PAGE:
Neurotensin (NT), a biologically active tridecapeptide isolated from the hypothalamus, is expressed in both the central nervous system and in various peripheral organs, including intestinal mucosa, adrenal gland and pituitary.
The NT gene encodes a 170-amino acid precursor protein containing both the tridecapeptide NT and a closely related hexapeptide - neuromedin N (NN).
The four amino acids at the C-terminus of NT and NN are identical, and the 6-amino acids (8-13) on the C-terminus of NT are essential for biological activity.
In neurons, NT is stored in dense core vesicles and released in a Ca2+-dependent manner. Several peptidases such as endopeptidase and angiotensin-converting metalloendopeptidase cleave NT, terminating its transmission.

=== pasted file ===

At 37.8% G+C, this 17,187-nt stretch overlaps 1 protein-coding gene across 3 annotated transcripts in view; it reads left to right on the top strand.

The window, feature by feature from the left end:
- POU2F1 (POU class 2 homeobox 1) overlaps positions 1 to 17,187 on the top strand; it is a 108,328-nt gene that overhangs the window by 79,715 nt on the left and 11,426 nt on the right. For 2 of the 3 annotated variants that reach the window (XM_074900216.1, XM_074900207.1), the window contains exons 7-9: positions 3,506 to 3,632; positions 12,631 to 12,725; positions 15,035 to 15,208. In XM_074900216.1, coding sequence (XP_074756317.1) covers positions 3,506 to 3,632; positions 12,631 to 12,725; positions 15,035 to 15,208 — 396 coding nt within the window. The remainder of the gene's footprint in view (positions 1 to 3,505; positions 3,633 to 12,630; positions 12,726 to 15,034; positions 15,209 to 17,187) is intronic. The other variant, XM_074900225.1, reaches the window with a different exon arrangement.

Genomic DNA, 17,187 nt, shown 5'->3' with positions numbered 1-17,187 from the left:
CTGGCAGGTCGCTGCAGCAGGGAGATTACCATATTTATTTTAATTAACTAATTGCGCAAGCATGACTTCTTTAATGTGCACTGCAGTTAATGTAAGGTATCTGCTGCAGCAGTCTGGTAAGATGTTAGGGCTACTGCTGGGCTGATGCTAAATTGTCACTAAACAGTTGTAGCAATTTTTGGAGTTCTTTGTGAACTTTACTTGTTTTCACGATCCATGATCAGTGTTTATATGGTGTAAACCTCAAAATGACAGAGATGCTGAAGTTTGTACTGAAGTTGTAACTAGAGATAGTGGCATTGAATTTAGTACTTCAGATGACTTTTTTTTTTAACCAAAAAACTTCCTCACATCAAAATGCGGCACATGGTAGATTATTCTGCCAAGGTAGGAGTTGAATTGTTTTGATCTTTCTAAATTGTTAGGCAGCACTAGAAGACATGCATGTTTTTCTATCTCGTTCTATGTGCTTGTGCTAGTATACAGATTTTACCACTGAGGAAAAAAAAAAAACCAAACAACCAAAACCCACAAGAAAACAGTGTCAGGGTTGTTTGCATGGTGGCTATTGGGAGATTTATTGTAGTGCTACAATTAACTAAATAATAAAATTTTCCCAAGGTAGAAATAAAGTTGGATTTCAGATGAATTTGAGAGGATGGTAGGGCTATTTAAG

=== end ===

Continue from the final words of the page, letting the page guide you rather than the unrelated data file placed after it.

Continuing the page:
NT acts as a neurotransmitter that stimulates the electrical activity of neurons.
In addition to functioning as a neurotransmitter or neuromodulator, it plays an important role in the central nervous system affecting gastrointestinal function. It inhibits gastric acid secretion and maintains gastric mucosal blood flow during cold water restraint in rats.
It also regulates the release of various pancreatic hormones, adrenal and pituitary glands, as well as some cellular functions of the peripheral immune system including the cutaneous inflammatory process.
NT agonists or antagonists have been suggested to be of potential use for the treatment of pain, eating behavior, psychotic troubles, drug abuse, and stress. NT responses are known to be mediated through at least three receptors identified to date- NTR1, NTR2 and NTR3. Overexpression of NT receptors in various tumors suggests that NT-related ligands could represent valuable tools for tumor targeting.
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